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4 minutes ago, LawrenceA said:

Inferno (1953)  -  7/10

MV5BYzJiZWY0Y2ItMjdhMC00MDVmLWE4Y2EtYWM5

Desert survival tale with Robert Ryan as a man left to die in the desert by his unfaithful wife (Rhonda Fleming) and her lover (William Lundigan). Ryan, with a broken leg and meager supplies, is determined to survive, and goes to greats lengths to do so. Also featuring Henry Hull, Larry Keating, and Carl Betz. Shot in bright Technicolor and originally released in 3-D, this is an excellent wilderness drama, with nice elements of betrayal and revenge thrown in. As was noted above, this was remade for TV in 1973 as Ordeal, which I completely coincidentally watched last night, having no idea that the newer movie was a remake. 

Just curious:  are you trying to "catch-up" on viewing films originally released in 3-D or it is just a coincidence?  

Also,  on the 'set-up' you view these films;  does it being a 3-D film make any difference in how the film looks?   Yea, I assume you're not wearing some special 3-D glasses (and I'm not sure that would make a difference anyhow),  but I do wonder if there is a noticeable difference or not.   I assume there is no difference (i.e. when a 3-D shot film is converted to digital any 3-Dness is wiped away).

 

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1 minute ago, LawrenceA said:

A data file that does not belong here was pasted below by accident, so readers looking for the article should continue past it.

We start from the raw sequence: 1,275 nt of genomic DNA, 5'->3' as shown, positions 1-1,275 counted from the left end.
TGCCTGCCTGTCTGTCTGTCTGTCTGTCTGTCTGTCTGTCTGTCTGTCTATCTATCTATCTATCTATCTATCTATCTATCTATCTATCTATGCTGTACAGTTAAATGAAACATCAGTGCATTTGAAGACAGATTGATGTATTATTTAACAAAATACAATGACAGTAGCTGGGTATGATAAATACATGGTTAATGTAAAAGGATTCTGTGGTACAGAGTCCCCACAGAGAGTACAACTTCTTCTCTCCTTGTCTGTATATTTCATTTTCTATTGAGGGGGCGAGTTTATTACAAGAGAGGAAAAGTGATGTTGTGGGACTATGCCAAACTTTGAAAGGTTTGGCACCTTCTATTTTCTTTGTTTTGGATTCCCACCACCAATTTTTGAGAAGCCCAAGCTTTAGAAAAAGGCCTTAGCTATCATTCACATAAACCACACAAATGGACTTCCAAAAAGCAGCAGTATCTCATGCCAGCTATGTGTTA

I watched that due to a lot of recommendations, as I wasn't at all interested after seeing the trailers. I have to say I was surprised that it worked better than I expected, and I thought John Cho was good in it. The "twist" was as obvious as could be, though. As for the format of the film (everything shot as if viewed through a computer screen and on websites/security cams/cell phone video), I this was about as good as that kind of format could be, and was much, much better than in Unfriended which used a similar gimmick.

P.S.: I agree with you on Rebecca Hall. I like her a lot. One I saw with her recently that I would recommend is Professor Marston and the Wonder Women, but I would suggest avoiding it if you are at all prudish. It's one of those truth-is-stranger-than-fiction stories about the man who created Wonder Woman and the real-life women in his life.

I liked John Cho in "Searching" as well. The twist was certainly predictable, you're right. 

And I actually have seen "Professor Marston" already. It was interesting to see how Wonder Woman came about and the details surrounding his life.